When the best band in the world realised they were the best band in the world.
David Quantick 2010-09-01
There may be more inventive Beatles records – Sgt. Pepper’s, for example – and there may be lusher ones – Abbey Road, for one. But no one Beatles album better encapsulated the essence of the band than this one.
A Hard Day’s Night not only captures The Beatles at the peak of Beatlemania – the most exciting time in pop music up to that moment, and arguably ever since; when continents fell and music was changed forever – but also sees them perfecting the art of pop. You may have Beatles songs that you prefer, or songs that mean more to you, but nowhere were the group more consistently brilliant than on this soundtrack.
Where the film emphasised just how popular and bizarre their fame was, the accompanying album showed us just why this had happened. The title-track – with surely the most surreal name ever for a number one song – dazzles in a way The Byrds, The Monkees, The La’s and a hundred other janglers never could, while And I Love Her proved that the band could write melodies better than anyone else. Even the song they let George sing, I’m Happy Just to Dance With You, is fizzier than actual bubbles, while Lennon’s vocal (and rhythm solo) on You Can’t Do That saw him trounce The Rolling Stones for sheer snottiness.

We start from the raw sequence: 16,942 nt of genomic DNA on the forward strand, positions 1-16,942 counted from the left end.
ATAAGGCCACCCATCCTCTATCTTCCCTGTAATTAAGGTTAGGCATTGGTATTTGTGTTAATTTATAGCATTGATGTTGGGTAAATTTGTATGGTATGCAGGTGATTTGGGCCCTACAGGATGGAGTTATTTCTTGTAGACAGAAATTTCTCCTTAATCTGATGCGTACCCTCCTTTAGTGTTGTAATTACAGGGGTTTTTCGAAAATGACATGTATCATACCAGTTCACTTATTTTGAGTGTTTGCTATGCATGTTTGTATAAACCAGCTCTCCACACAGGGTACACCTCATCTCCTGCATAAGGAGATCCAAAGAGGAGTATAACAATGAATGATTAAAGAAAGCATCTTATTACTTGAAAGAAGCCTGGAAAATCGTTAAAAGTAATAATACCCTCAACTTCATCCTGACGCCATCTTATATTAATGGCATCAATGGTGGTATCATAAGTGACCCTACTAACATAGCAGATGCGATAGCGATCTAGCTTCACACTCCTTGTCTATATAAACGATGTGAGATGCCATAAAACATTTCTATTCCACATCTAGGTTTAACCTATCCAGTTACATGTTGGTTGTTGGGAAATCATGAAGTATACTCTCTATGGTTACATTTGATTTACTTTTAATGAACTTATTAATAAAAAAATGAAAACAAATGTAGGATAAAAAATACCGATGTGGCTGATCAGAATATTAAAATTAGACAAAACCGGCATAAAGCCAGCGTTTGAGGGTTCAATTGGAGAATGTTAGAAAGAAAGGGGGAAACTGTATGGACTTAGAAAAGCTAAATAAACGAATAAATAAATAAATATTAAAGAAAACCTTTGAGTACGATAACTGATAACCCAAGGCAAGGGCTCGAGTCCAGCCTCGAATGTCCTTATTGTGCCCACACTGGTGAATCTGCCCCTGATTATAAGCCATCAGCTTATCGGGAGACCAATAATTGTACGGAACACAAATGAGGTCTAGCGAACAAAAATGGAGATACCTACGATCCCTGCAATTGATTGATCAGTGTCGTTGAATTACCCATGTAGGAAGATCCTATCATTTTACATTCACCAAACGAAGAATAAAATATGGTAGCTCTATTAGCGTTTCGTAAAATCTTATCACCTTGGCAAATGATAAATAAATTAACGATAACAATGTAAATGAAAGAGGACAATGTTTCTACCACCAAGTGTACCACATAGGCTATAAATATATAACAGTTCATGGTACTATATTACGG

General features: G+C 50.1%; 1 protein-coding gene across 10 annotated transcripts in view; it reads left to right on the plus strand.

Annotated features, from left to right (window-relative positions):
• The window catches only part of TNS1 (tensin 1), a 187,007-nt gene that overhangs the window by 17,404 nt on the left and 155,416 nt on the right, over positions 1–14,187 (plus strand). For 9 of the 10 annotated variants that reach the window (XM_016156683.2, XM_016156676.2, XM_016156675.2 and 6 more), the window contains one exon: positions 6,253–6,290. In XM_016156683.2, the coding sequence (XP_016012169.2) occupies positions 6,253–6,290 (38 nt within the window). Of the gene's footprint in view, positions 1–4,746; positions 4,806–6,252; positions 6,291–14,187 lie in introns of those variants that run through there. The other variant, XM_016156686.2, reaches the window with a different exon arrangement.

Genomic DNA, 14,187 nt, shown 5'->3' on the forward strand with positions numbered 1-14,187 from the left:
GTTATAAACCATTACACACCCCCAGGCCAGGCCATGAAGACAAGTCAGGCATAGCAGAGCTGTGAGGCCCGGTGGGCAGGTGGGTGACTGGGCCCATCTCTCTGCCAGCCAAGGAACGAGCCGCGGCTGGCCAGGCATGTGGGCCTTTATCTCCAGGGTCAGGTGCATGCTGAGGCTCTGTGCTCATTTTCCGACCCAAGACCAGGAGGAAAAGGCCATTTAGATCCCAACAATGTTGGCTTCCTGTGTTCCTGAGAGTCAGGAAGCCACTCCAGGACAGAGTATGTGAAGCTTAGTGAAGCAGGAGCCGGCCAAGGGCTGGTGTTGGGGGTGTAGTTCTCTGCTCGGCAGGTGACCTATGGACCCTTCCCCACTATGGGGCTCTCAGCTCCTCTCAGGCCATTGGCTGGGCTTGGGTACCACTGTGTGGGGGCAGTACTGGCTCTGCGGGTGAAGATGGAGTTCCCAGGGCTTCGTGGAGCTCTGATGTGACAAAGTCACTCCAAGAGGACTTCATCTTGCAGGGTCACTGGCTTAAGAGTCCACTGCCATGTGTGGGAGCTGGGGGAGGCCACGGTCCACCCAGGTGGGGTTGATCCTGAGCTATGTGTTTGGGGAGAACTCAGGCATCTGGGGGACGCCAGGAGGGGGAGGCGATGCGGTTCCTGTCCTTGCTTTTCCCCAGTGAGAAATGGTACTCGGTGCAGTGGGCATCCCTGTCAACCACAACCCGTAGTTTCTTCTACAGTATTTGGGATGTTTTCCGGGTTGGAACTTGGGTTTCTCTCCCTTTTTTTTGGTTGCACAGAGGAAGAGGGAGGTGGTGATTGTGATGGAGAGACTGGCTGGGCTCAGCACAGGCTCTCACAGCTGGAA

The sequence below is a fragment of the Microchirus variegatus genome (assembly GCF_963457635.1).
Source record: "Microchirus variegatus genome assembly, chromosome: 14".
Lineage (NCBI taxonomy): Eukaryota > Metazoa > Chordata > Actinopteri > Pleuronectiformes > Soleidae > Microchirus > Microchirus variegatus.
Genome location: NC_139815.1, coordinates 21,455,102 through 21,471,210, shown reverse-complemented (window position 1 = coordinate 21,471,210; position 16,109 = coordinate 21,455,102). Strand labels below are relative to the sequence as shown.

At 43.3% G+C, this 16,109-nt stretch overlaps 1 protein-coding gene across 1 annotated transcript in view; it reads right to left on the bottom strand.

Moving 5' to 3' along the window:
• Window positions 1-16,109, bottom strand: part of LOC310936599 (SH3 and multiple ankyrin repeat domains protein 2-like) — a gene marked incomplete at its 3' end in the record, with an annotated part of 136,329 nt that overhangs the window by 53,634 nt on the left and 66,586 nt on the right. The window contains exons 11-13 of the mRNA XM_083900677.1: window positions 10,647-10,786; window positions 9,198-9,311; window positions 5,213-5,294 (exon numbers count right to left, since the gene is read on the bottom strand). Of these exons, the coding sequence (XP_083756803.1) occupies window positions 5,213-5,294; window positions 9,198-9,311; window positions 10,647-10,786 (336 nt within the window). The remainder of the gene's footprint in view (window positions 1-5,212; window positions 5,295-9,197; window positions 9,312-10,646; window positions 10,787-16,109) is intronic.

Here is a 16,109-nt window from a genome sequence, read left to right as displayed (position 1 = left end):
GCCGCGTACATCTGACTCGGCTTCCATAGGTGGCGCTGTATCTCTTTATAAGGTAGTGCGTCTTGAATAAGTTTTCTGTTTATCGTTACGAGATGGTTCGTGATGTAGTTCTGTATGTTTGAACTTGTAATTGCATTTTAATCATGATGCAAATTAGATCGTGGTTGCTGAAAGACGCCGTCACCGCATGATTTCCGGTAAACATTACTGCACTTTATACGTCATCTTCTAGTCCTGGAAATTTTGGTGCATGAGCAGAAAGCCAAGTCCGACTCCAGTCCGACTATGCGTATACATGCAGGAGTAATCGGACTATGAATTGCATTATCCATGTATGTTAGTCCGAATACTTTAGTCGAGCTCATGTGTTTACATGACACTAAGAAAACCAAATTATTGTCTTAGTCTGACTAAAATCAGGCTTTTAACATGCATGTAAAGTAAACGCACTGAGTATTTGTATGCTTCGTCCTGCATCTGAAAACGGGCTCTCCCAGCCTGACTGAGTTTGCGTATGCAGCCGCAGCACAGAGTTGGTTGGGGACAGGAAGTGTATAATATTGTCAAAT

This was the first and only Beatles album to be entirely composed of Lennon/McCartney songs, and that unheard-of-in-1964 cockiness shines through. Even the wistful songs – Things We Said Today and I’ll Be Back – were more confident than sad. This is, next to the White Album (a very different kettle of fabs), my favourite Beatles album, and has been ever since I heard it. The exuberance of the 1960s, the genius of The Beatles, and the total unstoppable confidence of the best band in the world realising that they were the best band in the world, are all contained here. Essential.